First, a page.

Texts and Readings in Mathematics

Morse Theory
John Milnor

TRIM 66One of the most cited books in mathematics, John Milnor's exposition of Morse theory has been the most important book on the subject for more than forty years. Morse theory was developed in the 1920s by mathematician Marston Morse. One classical application of Morse theory includes the attempt to understand, with only limited information, the large-scale structure of an object. This kind of problem occurs in mathematical physics, dynamic systems, and mechanical engineering. Morse theory has received much attention in the last two decades as a result of a famous paper in which theoretical physicist Edward Witten relates Morse theory to quantum field theory.

Milnor was awarded the Fields Medal (the mathematical equivalent of a Nobel Prize) in 1962 for his work in differential topology. He has since received the National Medal of Science (1967) and the Steele Prize from the American Mathematical Society twice (1982 and 2004) in recognition of his explanations of mathematical concepts across a wide range of scientific disciplines. The citation reads, "The phrase sublime elegance is rarely associated with mathematical exposition, but it applies to all of Milnor's writings. Reading his books, one is struck with the ease with which the subject is unfolding and it only becomes apparent after reflection that this ease is the mark of a master."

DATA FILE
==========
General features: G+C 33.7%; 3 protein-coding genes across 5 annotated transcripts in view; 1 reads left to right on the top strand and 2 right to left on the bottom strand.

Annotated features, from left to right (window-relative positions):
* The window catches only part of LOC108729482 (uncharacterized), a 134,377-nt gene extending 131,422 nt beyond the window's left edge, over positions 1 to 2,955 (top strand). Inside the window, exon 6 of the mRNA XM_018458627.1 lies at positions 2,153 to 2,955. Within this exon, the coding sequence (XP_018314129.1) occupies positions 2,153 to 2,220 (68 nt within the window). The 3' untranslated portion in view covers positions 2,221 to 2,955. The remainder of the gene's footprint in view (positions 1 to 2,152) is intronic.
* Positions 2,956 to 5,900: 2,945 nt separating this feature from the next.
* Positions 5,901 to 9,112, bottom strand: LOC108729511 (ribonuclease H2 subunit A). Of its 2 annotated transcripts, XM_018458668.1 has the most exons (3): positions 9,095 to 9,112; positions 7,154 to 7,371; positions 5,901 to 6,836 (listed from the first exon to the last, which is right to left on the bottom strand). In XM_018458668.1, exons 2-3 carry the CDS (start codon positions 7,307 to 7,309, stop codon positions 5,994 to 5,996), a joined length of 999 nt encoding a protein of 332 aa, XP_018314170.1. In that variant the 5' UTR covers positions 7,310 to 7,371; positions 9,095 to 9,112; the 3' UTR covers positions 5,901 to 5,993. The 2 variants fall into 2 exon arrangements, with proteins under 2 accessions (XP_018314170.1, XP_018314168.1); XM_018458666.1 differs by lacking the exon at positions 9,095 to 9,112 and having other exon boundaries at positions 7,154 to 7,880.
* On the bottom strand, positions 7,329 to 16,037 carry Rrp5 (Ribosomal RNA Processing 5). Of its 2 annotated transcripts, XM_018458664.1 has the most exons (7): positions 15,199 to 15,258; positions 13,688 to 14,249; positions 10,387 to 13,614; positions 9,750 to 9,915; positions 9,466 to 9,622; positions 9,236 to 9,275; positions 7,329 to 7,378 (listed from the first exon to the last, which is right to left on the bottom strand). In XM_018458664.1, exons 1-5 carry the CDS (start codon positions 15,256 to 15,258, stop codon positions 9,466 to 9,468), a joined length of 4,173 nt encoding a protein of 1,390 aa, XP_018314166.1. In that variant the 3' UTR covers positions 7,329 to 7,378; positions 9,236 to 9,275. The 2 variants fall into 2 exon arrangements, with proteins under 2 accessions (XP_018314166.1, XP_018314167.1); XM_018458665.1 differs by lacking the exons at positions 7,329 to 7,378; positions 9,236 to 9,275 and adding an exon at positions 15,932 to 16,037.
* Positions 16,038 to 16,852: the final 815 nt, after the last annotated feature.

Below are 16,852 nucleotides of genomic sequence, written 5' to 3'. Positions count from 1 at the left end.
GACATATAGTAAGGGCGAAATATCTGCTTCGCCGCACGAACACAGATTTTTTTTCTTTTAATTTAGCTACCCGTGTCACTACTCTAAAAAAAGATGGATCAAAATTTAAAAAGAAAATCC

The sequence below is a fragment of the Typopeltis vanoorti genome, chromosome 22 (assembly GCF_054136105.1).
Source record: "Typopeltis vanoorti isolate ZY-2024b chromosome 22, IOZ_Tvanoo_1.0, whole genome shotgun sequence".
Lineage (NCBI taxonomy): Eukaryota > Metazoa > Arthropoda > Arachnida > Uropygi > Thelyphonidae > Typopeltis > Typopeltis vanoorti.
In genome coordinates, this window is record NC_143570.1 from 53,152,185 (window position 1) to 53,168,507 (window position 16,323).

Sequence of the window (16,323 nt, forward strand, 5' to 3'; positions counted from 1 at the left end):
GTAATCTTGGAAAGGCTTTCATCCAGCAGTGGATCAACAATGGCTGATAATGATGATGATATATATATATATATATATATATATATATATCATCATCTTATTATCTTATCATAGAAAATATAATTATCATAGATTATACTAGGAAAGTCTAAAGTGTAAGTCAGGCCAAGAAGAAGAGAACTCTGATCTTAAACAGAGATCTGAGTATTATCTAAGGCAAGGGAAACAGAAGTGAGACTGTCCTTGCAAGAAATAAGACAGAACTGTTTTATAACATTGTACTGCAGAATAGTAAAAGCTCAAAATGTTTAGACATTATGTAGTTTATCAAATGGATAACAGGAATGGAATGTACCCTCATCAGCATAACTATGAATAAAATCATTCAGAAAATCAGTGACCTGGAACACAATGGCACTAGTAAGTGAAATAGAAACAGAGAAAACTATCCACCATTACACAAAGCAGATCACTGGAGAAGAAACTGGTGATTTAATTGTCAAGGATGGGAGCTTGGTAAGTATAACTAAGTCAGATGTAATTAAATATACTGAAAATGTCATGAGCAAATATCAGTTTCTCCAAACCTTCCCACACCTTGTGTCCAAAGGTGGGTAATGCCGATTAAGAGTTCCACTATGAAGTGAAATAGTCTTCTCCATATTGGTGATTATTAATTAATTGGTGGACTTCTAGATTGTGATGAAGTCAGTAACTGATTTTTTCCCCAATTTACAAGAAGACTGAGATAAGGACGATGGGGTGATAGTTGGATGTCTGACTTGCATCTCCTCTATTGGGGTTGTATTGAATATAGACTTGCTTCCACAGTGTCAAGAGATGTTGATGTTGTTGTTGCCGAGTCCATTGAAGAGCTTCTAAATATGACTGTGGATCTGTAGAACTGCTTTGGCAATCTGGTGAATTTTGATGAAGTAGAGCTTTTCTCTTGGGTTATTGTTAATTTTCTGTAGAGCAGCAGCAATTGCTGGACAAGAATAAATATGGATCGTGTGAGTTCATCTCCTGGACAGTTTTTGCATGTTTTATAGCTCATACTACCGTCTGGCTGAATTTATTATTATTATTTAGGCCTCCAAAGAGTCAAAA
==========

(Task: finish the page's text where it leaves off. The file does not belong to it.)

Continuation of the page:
1. Non-Degenerate Smooth Functions on a Manifold
2. A Rapid Course in Riemannian Geometry
3. The Calculus of Variations Applied to Geodesics
4. Applications to Lie Groups and Symmetric Spaces
5. The Homotopy Type of a Monotone Union

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Texts and Readings in Mathematics/ 66
2013, 9789380250366, 162 pages, paper cover, out of print